Formula 1 takes the weather seriously

The weather will be nice for the Canadian Grand Prix. Luckily, because in a sport where every second counts, even the smallest drop of rain can make everything go wrong.

For Formula 1 Grand Prix drivers, the weather conditions at Circuit Gilles-Villeneuve today can make all the difference in the world. When you’re traveling at 350 km/h, the slightest rain shower or unexpected breeze can convince you or send you into the field. Nothing is left to chance for the FIA. It is important to know the minute-by-minute temperature, wind and rain data throughout the circuit in order to optimize teams’ strategies. Météo-France has entered into this exclusive four-year agreement to offer drivers consistent and accurate weather information at all Grands Prix around the world.


Paul Abeillé, head of forecasts at Météo France Sports, a division of Météo-France that provides specialized sports services, is the weather forecaster and leader of the three-man team that landed in Montreal on Monday with tons of equipment.

Why is Météo-France the organization responsible for the weather forecasts for the Montreal Grand Prix and not Environment Canada, MétéoMédia or others?

Météo-France is the weather service provider chosen by the FIA ​​to ensure a consistent quality of weather service at all Grand Prix events throughout the year. Through this contract, the International Automobile Federation (FIA) aims to develop technical processes and decision-making with a single supplier for all competitions. In addition to weather forecasting, we install observation systems, high-resolution radars and computer systems. The FIA ​​​​and the teams have therefore identified an identical solution and contact person at all GPs. Obviously, Canadian forecasters are the best experts in their field, but Formula 1 requires different specialties. And we develop that. Our forecasters are selected and trained to respond to this approach, being able to work anywhere in the world in very different climates, under pressure, very quickly and with specific expectations. As a sports forecaster, you need to know the inner workings of the sports you work for. It’s an exciting job.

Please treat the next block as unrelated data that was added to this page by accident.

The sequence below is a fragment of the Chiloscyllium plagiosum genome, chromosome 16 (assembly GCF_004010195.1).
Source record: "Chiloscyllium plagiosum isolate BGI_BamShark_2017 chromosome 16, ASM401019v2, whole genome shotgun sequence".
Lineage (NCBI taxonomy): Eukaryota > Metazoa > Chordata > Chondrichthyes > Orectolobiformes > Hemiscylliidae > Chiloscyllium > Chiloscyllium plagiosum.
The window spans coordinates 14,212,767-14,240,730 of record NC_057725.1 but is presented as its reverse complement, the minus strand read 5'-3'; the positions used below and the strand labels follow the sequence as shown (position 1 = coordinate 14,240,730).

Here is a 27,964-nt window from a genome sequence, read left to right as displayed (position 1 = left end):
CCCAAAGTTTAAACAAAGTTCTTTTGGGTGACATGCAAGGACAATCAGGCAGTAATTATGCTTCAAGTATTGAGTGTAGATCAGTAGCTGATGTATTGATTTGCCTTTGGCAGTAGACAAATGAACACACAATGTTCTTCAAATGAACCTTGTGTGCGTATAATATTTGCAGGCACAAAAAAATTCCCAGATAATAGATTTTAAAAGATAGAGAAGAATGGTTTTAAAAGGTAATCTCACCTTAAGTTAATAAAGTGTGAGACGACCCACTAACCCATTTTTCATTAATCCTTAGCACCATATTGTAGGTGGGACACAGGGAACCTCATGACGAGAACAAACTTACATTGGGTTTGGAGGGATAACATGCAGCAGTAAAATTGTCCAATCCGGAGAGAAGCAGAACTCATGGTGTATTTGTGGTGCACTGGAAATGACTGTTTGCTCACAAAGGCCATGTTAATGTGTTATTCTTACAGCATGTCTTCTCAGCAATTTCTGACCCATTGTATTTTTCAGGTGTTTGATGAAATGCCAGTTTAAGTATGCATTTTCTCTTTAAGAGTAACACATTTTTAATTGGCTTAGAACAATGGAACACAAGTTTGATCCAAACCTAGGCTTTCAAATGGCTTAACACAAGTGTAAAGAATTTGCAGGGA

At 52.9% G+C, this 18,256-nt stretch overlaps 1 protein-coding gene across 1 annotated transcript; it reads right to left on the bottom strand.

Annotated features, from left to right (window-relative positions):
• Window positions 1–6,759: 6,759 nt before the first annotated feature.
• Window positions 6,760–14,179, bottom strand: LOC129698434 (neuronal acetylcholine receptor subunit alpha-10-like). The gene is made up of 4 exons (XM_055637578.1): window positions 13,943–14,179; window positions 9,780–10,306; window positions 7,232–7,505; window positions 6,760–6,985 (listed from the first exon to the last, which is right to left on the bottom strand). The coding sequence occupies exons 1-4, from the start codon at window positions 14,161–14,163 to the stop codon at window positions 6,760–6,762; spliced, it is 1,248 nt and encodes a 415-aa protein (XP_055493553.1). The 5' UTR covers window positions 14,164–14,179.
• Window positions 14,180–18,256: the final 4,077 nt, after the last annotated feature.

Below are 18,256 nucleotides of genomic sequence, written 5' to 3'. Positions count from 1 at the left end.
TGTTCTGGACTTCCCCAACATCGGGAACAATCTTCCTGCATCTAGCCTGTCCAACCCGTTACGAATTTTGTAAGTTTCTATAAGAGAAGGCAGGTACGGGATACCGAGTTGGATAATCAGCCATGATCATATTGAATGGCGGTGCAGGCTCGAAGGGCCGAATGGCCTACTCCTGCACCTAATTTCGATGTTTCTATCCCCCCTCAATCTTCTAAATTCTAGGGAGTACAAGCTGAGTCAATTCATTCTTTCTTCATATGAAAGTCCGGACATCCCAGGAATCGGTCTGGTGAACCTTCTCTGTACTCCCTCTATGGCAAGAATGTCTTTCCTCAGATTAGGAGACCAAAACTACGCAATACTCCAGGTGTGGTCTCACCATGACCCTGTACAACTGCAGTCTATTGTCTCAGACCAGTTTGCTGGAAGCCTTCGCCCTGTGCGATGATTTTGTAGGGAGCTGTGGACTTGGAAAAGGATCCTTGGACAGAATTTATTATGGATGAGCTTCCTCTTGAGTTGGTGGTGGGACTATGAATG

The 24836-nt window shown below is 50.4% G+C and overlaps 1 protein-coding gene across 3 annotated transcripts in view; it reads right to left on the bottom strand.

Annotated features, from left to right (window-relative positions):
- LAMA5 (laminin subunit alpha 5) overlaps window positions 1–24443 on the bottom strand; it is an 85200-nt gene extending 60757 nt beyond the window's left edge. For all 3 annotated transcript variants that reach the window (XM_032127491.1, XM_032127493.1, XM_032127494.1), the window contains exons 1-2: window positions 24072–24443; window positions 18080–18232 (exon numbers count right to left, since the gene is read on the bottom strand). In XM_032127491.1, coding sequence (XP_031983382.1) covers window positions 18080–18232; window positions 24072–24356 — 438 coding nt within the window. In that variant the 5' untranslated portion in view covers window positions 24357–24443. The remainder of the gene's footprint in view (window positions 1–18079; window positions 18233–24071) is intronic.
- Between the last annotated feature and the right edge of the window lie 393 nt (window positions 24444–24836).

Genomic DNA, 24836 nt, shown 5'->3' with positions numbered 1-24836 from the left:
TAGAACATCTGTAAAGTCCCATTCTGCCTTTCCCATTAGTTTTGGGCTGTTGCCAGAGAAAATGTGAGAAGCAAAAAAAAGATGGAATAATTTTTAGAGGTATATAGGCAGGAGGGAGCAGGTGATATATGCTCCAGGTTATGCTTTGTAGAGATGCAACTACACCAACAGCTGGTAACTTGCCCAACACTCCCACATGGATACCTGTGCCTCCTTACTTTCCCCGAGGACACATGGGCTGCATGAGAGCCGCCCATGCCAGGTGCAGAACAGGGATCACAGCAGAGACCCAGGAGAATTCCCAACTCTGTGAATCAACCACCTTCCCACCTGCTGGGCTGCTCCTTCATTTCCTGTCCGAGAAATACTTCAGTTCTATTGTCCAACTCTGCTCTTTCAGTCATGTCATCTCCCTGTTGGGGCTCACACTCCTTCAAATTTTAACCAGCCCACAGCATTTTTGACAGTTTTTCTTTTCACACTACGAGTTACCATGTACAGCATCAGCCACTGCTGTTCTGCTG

What is the most critical weather element for the GP?

Everything is important in Formula 1. We chase the hundredth of a second everywhere, even in bad weather. Precipitation, more precisely the influence on the route, is crucial. It generally takes between 1 minute 15 and 1 minute 30 to complete a lap. A 5 second forecast error with the onset of rain and its impact on the track and the consequences are huge. It is also very important to predict the end of the rain because from there the strategists will adapt the tire change to the drying of the track and the safety issues for the driver. We always have to keep that in mind. Temperature is the primary and arguably most determining factor in engine performance. In a Formula 1 we are constantly cooling certain parts of the car and heating others. Air temperature has a major impact on maintaining the optimum tire temperature window, but also on fuel efficiency, comfort and performance for drivers and mechanics. The materials for the headrests are also selected depending on the temperature in order to offer the pilot the greatest possible safety. The wind obviously has an impact on the aerodynamic behavior of the car. The best pilots use wind information in their piloting. We could also mention the atmospheric pressure that affects the performance of the engine. In Mexico City, at an altitude of 2200 m, this is a fundamental parameter.